One of my favorite elements of this story is how clearly different Iroha and Kenta are, even while Tasukada uses parallel structures to give readers a sense of their professional and their personal lives. Both the personal and professional aspects are closely tied together for Iroha. He comes from a family of famous artists and struggles with perpetually being in his sister’s shadow and at least one alleged scandal. It spills over into his personal life often, not the least because he absolutely has been used by friends/lovers in the past as means to get closer to Iroha’s arguably more famous relations. With Kenta, there is a much sharper divide between his work in the city and the small town he returns to every weekend. Personally, I think we get a much better sense of how much Kenta is “the good son” during the times he goes back to his parents’ house. The scenes we have of Kenta working at the host club are largely scenes where we get to watch the initial attraction gain traction between the two.
I think the story is mostly driven by the characters as they fumble around an undeniable attraction. Neither Iroha nor Kenta seems accustomed to the immediate and undeniable attraction that they feel from the first meeting. Not that that isn’t without some hiccups. Iroha knows that host clubs are selling companionship and initially assumes his attraction is not only one-sided, but something Kenta has to put up with from many of his clients. Kenta also has a hard time keeping Iroha firmly in the “just a client” category. After they figure out how to date without jeopardizing Kenta’s sole source of income, things smooth out. I really enjoyed the alternative dates these two take at first. Rather than dinner and a movie, they go hiking. Or they visit Kenta’s home town. Their relationship just grows organically on the page. This slow, steady, but undeniable growth in their attraction is why I so thoroughly enjoyed the major conflict: Kenta (who lives entirely outside of the art world) picking the only art show that could possible offend Iroha (who’s so thoroughly inside the art world that he thinks everyone understands his struggles with the art world). Without giving too much away, it’s like a train wreck you know is going to happen well before it does. Yet readers still get a very neat, cute happily ever after.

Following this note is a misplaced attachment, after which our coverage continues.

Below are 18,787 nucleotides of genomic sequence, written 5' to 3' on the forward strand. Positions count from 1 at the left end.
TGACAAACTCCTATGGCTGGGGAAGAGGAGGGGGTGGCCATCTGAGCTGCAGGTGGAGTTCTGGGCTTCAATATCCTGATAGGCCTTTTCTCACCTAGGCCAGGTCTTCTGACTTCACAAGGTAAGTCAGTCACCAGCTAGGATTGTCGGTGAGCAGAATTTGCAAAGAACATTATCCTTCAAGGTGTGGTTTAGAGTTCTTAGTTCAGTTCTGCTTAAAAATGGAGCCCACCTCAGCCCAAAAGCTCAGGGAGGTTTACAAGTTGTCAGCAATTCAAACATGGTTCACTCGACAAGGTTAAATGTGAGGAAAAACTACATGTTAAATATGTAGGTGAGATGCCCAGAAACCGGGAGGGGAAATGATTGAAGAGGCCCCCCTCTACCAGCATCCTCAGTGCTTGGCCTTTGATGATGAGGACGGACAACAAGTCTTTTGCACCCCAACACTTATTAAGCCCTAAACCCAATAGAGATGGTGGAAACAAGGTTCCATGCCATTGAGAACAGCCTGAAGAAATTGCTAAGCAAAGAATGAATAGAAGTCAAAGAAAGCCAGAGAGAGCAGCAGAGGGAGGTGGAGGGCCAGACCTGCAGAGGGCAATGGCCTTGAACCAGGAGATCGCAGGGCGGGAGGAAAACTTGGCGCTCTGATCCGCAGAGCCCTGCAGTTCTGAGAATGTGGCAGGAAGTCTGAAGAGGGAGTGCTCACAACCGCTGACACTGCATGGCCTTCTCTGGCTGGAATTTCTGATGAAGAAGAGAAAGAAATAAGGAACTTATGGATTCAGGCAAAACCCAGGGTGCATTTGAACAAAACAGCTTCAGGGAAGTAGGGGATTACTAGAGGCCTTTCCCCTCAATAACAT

My only real criticism is that the ending of the book included what I would argue is a pretty hefty change in circumstances for Iroha and Kenta. While the change does seem to meet the emotional needs for both characters, my inner realist is sitting there wondering how the hell they pulled of such a huge shift…and would have liked to at least see the two of them talking about such a dramatic change in their lives (or, you know, how to afford it).
For anyone familiar with Tasukada’s work, I think you’ll find this a delightful addition to her library. This story does not lack for character depth and really lets readers enjoy the development of Kenta and Iroha’s relationship. I thought it balanced their professional and private lives very well, utilizing both to explore the individual characters and provide some space for growing pains. I would recommend this title to anyone, and especially readers interested in portrayals of gay men in contemporary Japan.
*Reviewer’s note: Generally, a “host club” is where a customer pays to sit, drink, and talk with a “host.” The host will provide sparkling conversation while making sure no one’s glass is empty.